— How do you empower a creative designer to grow into a business?

This question is a big one. In the example above as a young talented designer, hired as a freelancer coming to work bored every day, I was empowered to start my first business inside the agency. I had 5 years of digital experience by that time so it didn’t scare me when the account manager ran into the conference room screaming, “the client wants a website!” As a result, I could tell the CEO and ECD exactly how much money we left on the table the three months I came to work observant but bored. In this scenario, my youth and experience met opportunity, and the result is that I was empowered to start up the digital business. In this case, youth was an advantage. We knew how to manage a team of remote freelancers, pitch in doing the digital work, and pitch the work. The challenge was that in this case youth was also a drawback and we didn’t have the operations experience to recognize what we didn’t have. The CEO and ECD didn’t understand that we needed the same resources the traditional side of the business had, a digital media planner, digital traffic manager, and a digital project manager. Without that, we had a digital designer (me) a web designer coder (my buddy), and freelancers but no organizational support.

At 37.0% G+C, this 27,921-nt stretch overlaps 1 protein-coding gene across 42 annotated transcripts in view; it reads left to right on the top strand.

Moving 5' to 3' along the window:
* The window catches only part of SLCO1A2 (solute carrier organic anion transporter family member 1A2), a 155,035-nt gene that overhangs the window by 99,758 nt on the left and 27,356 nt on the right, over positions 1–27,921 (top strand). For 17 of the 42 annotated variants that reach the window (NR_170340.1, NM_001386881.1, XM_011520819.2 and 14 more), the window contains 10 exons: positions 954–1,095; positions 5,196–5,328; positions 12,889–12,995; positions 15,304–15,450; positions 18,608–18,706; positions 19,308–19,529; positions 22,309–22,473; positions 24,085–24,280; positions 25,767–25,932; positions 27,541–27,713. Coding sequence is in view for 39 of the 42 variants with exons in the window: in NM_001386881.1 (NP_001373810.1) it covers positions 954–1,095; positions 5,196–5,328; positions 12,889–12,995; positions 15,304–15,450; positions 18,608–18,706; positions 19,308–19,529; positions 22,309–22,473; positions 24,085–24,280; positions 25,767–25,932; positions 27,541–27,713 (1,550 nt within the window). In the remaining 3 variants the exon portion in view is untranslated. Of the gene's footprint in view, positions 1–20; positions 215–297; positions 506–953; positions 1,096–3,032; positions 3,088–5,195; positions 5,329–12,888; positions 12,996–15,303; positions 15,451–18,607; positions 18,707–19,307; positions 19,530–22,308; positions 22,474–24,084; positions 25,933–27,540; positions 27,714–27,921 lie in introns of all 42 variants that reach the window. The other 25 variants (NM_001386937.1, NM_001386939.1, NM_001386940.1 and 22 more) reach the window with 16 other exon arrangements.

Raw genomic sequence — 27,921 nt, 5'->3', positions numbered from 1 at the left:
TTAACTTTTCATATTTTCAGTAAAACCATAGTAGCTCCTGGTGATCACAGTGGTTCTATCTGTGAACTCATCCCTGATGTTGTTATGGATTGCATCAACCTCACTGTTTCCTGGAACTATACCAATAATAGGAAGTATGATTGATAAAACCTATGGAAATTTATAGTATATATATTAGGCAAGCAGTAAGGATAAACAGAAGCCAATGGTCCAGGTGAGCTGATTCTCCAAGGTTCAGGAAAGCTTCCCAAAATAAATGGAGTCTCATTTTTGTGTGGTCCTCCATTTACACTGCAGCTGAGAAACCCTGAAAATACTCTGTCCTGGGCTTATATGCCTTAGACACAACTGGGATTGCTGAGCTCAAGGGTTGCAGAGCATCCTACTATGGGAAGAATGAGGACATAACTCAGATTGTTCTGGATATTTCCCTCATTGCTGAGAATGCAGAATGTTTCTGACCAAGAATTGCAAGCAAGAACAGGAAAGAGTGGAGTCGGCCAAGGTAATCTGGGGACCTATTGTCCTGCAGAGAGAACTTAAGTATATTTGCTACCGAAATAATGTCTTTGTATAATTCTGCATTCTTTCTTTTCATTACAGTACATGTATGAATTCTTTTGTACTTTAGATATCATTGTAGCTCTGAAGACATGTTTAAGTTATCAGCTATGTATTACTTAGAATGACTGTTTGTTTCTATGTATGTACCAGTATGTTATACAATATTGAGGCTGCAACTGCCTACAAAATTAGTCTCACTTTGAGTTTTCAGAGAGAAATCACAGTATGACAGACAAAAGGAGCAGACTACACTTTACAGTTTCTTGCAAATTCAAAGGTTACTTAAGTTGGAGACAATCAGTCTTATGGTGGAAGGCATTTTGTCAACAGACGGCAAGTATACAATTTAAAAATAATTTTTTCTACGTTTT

So in this example, a creative designer was empowered to grow into a business. That part wasn’t the problem, what we didn’t have as a digital start-up was business or marketing experience. This is where I fell into the gap my book identifies. In design school, many of us were taught the tactical parts of what should be larger strategic decisions. The problem is that design school doesn’t teach business so when we became one we were completely unprepared. I think this is a story that many creatives can relate to in one form or another and there are lots of lessons in our failures. 

I hope this fully explains why It took my first two responses to answer your first question.  

Illustrations by Dean O'Callaghan